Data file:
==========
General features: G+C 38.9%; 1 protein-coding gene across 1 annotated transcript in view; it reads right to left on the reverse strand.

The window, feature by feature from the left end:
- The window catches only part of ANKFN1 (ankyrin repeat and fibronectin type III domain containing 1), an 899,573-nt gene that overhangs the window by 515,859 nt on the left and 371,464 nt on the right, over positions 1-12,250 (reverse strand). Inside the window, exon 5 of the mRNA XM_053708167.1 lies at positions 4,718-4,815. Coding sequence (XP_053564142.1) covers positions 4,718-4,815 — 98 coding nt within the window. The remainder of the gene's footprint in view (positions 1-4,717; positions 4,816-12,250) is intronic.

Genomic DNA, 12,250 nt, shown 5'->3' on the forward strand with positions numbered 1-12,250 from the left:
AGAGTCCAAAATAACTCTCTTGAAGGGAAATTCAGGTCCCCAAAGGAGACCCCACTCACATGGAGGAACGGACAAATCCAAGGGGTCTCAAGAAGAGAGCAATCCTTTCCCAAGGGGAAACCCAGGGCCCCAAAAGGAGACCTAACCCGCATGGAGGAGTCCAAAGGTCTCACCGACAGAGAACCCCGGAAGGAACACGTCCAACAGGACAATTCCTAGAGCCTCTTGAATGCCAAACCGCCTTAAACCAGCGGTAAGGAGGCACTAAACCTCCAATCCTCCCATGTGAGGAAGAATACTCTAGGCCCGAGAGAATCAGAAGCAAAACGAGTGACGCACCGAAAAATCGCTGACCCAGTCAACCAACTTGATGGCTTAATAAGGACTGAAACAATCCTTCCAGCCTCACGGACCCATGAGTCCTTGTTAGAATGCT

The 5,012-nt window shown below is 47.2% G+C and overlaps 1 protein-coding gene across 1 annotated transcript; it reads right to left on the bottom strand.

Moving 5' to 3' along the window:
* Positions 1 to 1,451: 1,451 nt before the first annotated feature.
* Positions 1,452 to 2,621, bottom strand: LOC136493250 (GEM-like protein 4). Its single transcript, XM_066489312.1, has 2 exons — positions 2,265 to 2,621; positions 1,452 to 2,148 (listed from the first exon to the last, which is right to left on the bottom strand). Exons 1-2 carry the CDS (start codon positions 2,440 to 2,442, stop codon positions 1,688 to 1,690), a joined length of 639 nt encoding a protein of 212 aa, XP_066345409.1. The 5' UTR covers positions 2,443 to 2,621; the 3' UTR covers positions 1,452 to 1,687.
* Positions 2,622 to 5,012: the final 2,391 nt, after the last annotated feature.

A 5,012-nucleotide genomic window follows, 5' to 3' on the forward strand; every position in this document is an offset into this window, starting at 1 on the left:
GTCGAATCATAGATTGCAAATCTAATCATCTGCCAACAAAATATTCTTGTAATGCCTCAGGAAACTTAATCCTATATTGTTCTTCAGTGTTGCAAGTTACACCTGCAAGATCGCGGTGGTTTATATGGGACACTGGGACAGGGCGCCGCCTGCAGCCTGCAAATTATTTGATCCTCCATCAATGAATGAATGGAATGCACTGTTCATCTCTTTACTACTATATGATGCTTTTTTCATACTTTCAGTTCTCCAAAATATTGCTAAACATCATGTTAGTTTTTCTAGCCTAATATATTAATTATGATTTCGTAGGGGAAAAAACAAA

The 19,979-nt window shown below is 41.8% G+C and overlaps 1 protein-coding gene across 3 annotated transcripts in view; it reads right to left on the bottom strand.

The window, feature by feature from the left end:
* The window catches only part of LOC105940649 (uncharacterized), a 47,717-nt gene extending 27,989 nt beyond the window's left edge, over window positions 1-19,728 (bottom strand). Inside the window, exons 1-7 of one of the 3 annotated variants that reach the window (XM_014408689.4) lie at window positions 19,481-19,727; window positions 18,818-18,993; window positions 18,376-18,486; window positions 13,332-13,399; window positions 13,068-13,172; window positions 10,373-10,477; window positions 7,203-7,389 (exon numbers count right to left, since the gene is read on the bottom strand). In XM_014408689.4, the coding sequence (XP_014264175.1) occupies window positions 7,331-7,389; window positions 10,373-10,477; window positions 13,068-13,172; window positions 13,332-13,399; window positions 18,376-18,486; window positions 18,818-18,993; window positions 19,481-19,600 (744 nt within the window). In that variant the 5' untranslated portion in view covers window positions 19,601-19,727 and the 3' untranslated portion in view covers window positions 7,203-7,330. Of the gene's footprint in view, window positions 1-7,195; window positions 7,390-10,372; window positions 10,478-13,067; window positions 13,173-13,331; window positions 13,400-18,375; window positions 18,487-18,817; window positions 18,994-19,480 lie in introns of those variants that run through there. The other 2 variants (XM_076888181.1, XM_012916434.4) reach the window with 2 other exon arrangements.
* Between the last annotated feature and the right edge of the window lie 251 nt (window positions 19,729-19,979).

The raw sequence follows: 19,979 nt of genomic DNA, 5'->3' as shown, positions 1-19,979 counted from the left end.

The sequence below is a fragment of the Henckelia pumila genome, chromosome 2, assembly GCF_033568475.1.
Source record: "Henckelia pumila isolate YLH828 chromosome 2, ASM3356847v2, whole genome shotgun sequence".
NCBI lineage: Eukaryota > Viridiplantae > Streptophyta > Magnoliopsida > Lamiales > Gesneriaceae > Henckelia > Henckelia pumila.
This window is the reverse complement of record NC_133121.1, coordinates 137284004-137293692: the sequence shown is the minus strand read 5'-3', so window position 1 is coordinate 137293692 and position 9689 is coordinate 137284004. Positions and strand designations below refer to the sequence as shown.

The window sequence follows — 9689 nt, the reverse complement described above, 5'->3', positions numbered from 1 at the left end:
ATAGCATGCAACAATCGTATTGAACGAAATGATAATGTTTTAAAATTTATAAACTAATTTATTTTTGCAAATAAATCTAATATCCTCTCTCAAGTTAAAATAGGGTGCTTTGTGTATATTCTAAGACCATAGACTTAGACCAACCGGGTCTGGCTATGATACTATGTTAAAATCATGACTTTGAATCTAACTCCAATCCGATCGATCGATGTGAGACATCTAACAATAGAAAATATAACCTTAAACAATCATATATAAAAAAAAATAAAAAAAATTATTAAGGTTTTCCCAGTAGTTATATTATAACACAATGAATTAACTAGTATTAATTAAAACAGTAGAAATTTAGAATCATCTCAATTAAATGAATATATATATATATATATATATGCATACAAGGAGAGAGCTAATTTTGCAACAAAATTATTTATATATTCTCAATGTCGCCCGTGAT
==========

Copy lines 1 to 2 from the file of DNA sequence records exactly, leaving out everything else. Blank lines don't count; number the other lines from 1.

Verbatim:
General features: G+C 38.9%; 1 protein-coding gene across 1 annotated transcript in view; it reads right to left on the reverse strand.

The window, feature by feature from the left end: